Bruce Lee's daughter tells Tarantino to 'shut up'

By Zhang Rui
0 Comment(s)Print E-mail, August 15, 2019
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File photo: Actor and martial artist Bruce Lee poses for a Warner Bros publicity still for the film "Enter the dragon" in 1973 in Hong Kong. [Photo/VCG]

Bruce Lee's daughter, Shannon Lee, and world-renowned director Quentin Tarantino exchanged fire again regarding the on-screen depiction of the Chinese kung fu icon.

The mocking depiction of the late Bruce Lee in Tarantino's new film "Once Upon a Time… in Hollywood" has been previously described as a "caricature" by the former's daughter, amid outcry from Chinese fans. 

However, the director has shown no intention of apologizing and defended his controversial depiction of the martial arts legend at a recent press conference in Moscow last week, saying: "Bruce Lee was kind of an arrogant guy. The way he was talking, I didn't just make a lot of that up. I heard him say things like that, to that effect. If people are saying, 'Well he never said he could beat up Muhammad Ali.' Well, yeah, he did. Not only did he say that, but his wife, Linda Lee, said that in her first biography I ever read. She absolutely said that."

American writer and film director Quentin Tarantino attends the Russian premiere of " Once Upon a Time… in Hollywood" in Moscow, Russia, Aug. 7, 2019. [Photo/VCG]

However, the quote in Bruce Lee's wife Linda Lee Cadwell's book, "Bruce Lee: The Man I Only Knew", to which Tarantino referred is actually a quote from a critic, who wrote that "Those who watched [Bruce] Lee would bet on [him] to render Cassius Clay (later known as Muhammad Ali) senseless", and is not from the author herself. 

"He should shut up about it," Shannon Lee told the Hollywood trade magazine Variety on Wednesday. "That would be really nice. Or, he could apologize or he could say, 'I don't really know what Bruce Lee was like. I just wrote it for my movie. That shouldn't be taken as how he really was.'"

Actually, Linda Lee Cadwell had commented on Tarantino's new film in early August, according to Los Angeles Times, saying: "I thought the character was like a caricature of him and made him look stupid, silly and made to be insultingly 'Chinesey'. It strayed so far from the truth of who he was and of any actual encounter he had...It was terrible to watch."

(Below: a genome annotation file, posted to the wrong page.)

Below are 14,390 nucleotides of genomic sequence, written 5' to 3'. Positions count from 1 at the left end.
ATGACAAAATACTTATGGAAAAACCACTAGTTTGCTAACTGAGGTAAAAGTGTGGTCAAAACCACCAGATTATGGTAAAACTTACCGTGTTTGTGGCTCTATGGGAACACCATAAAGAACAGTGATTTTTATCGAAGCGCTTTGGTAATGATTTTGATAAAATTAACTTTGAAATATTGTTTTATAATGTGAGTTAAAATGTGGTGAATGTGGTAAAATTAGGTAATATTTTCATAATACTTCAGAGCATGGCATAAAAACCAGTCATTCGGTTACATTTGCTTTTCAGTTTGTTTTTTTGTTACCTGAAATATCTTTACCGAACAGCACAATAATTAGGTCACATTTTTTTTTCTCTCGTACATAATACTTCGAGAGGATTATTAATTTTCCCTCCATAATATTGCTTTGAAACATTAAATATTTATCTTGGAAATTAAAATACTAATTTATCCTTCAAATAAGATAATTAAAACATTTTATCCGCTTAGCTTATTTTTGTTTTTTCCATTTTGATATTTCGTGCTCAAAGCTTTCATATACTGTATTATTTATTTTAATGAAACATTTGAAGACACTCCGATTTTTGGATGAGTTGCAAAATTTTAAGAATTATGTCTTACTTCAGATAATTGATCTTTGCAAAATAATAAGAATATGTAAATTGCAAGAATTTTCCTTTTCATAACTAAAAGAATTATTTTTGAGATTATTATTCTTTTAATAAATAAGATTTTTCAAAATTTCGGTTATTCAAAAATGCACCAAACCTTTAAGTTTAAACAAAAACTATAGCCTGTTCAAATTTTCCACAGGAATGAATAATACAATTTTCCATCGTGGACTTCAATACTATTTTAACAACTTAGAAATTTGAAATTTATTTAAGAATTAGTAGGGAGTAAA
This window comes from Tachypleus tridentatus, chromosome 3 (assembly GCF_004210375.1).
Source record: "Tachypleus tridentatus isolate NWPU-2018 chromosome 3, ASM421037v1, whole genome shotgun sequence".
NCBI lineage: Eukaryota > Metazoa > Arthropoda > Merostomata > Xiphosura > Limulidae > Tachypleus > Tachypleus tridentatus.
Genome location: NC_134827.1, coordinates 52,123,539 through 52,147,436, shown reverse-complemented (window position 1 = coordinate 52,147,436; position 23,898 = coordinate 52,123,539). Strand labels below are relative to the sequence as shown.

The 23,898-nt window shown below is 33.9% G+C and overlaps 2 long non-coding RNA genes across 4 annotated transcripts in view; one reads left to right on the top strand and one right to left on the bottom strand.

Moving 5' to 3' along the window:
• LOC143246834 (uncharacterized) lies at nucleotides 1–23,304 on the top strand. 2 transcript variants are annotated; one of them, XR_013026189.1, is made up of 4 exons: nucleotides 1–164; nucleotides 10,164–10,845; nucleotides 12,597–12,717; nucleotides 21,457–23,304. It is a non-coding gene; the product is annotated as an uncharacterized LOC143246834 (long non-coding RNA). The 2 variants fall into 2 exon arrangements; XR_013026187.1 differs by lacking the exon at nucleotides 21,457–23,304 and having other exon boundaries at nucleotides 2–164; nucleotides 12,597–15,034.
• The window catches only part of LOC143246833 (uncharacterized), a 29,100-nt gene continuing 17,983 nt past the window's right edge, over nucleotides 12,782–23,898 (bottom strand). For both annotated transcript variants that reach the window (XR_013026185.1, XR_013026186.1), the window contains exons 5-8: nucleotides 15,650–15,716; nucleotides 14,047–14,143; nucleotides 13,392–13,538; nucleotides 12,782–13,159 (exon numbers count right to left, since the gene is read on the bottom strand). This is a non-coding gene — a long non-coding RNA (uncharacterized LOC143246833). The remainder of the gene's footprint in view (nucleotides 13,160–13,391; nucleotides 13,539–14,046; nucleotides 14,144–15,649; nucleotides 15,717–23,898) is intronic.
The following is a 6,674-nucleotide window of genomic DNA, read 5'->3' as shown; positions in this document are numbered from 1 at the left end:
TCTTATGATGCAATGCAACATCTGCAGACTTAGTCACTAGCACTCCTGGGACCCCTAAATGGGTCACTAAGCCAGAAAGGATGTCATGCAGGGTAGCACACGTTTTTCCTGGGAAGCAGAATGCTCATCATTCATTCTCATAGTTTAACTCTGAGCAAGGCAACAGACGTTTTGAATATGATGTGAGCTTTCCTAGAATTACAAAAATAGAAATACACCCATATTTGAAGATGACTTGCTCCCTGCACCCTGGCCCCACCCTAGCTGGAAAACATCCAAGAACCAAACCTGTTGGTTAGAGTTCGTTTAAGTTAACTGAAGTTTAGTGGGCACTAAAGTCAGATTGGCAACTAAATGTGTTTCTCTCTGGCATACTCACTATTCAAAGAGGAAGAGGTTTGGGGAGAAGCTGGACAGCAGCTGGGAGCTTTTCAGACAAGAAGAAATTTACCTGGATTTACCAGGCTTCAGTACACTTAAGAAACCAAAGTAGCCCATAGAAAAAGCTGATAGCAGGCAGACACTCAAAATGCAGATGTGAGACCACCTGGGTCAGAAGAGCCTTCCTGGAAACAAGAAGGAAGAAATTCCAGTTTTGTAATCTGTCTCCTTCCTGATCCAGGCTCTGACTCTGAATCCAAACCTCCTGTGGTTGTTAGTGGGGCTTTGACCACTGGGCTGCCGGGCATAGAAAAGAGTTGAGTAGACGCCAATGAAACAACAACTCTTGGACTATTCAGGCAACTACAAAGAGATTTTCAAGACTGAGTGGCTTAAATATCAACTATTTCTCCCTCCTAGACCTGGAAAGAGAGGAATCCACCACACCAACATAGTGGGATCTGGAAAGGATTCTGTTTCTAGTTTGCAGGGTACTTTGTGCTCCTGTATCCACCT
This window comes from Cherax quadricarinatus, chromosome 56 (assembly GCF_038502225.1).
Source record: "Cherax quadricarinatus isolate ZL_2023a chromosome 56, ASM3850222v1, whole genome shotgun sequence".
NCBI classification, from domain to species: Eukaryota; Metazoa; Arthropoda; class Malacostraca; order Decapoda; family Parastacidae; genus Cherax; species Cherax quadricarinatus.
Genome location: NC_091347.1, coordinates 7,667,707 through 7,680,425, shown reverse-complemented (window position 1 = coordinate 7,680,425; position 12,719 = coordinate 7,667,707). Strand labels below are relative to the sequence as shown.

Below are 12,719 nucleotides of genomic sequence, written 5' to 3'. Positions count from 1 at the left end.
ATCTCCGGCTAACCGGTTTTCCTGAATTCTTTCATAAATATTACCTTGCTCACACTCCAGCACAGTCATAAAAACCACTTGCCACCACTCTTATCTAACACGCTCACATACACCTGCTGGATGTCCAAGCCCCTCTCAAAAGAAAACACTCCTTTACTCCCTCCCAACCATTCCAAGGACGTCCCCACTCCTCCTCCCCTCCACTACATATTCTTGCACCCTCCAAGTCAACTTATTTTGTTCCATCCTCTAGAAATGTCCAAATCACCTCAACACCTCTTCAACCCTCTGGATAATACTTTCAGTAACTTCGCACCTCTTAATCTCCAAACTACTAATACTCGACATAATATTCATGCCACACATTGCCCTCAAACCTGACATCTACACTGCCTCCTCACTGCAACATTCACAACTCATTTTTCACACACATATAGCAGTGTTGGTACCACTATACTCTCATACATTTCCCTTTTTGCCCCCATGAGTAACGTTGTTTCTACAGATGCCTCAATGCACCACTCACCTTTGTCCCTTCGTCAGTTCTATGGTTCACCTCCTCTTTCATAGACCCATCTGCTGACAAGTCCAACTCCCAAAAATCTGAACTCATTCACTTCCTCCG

Shannon Lee said her father's confidence could be mistaken for arrogance and she has heard similar criticism before, primarily from other white men who involved in the martial arts world and in Hollywood. As a Chinese in 1960s Hollywood, Bruce Lee had to work much harder to succeed than white actors due to a bias against Chinese and Asian people that existed there at the time.

"Once Upon a Time… in Hollywood" tells a story of a fading television actor (Leonardo DiCaprio) and his stunt double (Brad Pitt) striving to achieve fame and success in the film industry during the final years of Hollywood's Golden Age in 1969 Los Angeles. In the film, Brad Pitt plays a role of stuntman Cliff Booth who fights Bruce Lee, played by the Korean American actor Mike Moh. Booth is knocked down in the first round but then slams Lee into a car in the second.

Tarantino added, "Brad would not be able to beat up Bruce Lee, but Cliff maybe could. If you ask me the question, 'Who would win in a fight: Bruce Lee or Dracula?' It's the same question. It's a fictional character. If I say Cliff can beat Bruce Lee up, he's a fictional character, so he could beat Bruce Lee up."

However, Shannon Lee countered: "Tarantino can portray Bruce Lee however he wants, and he did. But it's a little disingenuous for him to say, 'Well, this is how he was, but this is a fictional movie, so don't worry too much about it.'

"One of the things that's troubling in his response is that, on the one hand, he wants to put this forward as fact and, on the other hand, he wants to say it's fiction."

A still shows Cliff Booth, played by actor Brad Pitt, fighting Bruce Lee, played by actor Mike Moh, on the set of "Once Upon a Time… in Hollywood". [Photo courtesy of Sony Pictures]

Lee is chief executive of the Bruce Lee Family Co., and now continues her father's legacy through and her Bruce Lee Podcast, as well as the Bruce Lee Foundation. She is also the executive producer of the Cinemax action drama "Warrior," which is adapted from an eight-page treatment for a TV series her father wrote. She travelled to Hong Kong recently, working with the Hong Kong Heritage Museum on refreshing its Bruce Lee exhibit.

Sony Pictures' "Once Upon a Time… in Hollywood" has not been imported into the Chinese market, though the film involved investment by China's Bona Film Group.

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